The facts of the case are evidence enough. Zimmerman shot an unarmed 17 year old after getting out of his car, despite having been advised (I said advised not ordered so don't pull the legally binding stuff on me) not to and trained not to in his role as neighborhood watch coordinator. To claim self defense, for me, everything else in his story (backed up by evidence) has to outweigh those facts. The evidence is not clear whether Zimmerman is telling the truth about his story, except on a couple of key points - a fight happened, Zimmerman was on bottom when he fired, Trayvon never touched his gun, his only wounds were superficial given the circumstances. Sorry, not enough for me. At least three of the jurors acquitted because they believe that Trayvon started the fight and was looking to kill Zimmerman in retaliation for being followed. The other three acquitted because the prosecution did not make clear to them what the grounds for conviction were under the law.

          I believe there was enough to convict. At minimum, there were three people on that jury who wanted to charge him with something, knowing all the details. It was a 50-50 split, as it's been from the beginning.

          •  That does not (0+ / 0-)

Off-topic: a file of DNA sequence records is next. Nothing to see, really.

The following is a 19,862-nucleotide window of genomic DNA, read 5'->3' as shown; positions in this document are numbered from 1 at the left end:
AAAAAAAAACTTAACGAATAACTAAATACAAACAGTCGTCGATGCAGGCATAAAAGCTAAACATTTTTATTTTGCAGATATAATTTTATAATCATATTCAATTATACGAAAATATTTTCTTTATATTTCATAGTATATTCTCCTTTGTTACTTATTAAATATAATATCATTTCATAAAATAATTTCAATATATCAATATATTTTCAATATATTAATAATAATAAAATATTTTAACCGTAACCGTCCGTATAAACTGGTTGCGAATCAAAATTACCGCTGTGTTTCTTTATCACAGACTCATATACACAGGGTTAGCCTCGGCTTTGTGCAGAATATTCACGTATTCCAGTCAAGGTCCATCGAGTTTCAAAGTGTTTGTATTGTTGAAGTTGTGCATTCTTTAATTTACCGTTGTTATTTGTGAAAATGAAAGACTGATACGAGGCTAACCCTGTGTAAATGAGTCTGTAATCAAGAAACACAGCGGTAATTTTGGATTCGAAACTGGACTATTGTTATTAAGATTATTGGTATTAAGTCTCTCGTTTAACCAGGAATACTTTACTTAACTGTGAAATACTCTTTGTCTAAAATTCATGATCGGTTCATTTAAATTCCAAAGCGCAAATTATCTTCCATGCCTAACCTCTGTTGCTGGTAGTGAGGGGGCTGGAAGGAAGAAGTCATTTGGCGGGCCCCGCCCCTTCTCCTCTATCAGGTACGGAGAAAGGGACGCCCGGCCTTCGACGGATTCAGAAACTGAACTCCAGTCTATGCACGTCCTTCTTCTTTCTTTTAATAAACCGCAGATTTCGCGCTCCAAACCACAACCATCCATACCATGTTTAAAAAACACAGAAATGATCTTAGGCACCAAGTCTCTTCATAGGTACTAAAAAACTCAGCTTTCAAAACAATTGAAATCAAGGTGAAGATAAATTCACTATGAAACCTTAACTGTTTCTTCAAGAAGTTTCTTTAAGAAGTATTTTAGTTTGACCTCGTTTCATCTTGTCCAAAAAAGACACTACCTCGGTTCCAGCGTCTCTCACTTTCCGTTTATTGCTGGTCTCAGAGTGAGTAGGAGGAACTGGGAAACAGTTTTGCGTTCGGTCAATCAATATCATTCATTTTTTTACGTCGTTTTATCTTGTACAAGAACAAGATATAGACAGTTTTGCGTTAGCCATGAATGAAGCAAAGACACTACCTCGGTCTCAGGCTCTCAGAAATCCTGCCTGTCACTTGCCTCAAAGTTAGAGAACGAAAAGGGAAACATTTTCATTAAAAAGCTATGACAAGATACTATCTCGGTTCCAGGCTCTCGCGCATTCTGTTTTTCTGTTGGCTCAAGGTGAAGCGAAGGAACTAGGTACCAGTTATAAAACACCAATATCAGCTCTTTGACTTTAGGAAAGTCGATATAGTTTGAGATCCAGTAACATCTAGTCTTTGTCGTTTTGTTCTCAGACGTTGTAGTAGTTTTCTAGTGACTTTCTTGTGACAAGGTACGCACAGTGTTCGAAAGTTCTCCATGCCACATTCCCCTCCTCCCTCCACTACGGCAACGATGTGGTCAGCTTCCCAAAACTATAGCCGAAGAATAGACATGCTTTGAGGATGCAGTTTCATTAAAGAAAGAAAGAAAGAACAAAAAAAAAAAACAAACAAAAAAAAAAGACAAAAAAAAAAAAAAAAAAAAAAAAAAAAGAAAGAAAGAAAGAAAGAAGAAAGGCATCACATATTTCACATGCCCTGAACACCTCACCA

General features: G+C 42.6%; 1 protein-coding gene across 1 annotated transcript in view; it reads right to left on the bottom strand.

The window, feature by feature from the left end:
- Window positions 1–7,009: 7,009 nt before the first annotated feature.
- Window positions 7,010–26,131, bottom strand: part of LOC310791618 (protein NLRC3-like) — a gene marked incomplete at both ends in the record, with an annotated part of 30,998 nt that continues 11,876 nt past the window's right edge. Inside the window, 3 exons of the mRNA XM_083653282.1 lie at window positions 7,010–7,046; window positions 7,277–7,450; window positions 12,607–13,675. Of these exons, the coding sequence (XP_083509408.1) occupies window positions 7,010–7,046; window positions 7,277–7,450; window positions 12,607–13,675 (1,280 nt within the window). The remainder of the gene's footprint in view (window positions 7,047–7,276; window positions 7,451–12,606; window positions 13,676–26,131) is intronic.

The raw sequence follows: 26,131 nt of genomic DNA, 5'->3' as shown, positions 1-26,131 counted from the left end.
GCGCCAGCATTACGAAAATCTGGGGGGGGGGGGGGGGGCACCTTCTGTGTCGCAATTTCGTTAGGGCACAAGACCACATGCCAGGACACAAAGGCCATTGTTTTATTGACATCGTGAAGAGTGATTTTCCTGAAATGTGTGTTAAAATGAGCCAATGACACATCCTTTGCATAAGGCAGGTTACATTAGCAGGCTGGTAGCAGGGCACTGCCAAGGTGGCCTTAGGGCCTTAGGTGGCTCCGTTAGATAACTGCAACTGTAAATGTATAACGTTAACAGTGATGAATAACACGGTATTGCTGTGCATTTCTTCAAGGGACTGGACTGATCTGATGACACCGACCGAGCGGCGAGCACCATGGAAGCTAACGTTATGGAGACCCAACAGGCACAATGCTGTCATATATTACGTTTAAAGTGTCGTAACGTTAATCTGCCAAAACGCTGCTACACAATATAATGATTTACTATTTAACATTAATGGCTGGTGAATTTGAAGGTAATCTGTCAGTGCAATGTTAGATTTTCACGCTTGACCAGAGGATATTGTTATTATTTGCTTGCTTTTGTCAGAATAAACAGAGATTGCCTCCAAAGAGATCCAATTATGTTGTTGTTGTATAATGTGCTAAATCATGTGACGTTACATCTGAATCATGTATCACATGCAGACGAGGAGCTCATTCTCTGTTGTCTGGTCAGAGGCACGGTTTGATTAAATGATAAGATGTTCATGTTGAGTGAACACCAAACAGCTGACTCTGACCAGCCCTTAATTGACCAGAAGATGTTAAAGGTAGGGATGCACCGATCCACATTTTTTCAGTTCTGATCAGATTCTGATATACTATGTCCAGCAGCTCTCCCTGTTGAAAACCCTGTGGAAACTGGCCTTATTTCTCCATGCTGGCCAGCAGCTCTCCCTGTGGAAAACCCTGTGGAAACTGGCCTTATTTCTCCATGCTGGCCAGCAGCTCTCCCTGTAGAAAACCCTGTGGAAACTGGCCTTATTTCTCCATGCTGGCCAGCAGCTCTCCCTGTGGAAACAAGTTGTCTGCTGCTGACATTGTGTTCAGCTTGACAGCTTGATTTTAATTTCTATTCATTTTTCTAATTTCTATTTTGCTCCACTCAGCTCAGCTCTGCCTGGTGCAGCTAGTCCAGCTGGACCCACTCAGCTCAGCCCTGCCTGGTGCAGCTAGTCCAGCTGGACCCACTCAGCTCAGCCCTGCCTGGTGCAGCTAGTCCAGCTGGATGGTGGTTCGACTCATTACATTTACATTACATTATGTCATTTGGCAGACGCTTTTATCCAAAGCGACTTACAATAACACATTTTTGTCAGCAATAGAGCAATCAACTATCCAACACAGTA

answer my comment, and assumes facts not in evidence.

            You did not answer on reasonable doubt.  You claimed there was a fight.  You claimed he was trained.  You claim Zimmerman was on the bottom.

            None of that matches the evidence.

            And it has nothing to do with my experience of reasonable doubt in the courtroom.

            I am not religious, and did NOT say I enjoyed sects.

            by trumpeter on Tue Jul 16, 2013 at 04:02:09 PM PDT

            [ Parent ]

            •  I'm saying it doesn't matter (1+ / 0-)
              Recommended by:

              that the fundamental facts - ie, he shot an unarmed 17 year old are not outweighed by anything presented in the evidence of what happened.  In light of everything else presented, those fundamental facts alone are enough for me to believe it was not self defense, beyond a reasonable doubt.

              •  And that (1+ / 0-)
                Recommended by:

                is what the prosecutor should have argued.

                Ergo, 'reasonable doubt' would have worked.

                I am not religious, and did NOT say I enjoyed sects.

                by trumpeter on Tue Jul 16, 2013 at 04:12:14 PM PDT

                [ Parent ]

              •  The prosecution did a BAD job. (3+ / 0-)

                They did not humanize Trayvon Martin.

                They did no prepare the witness who was on the phone with him prior to putting her on the witness stand.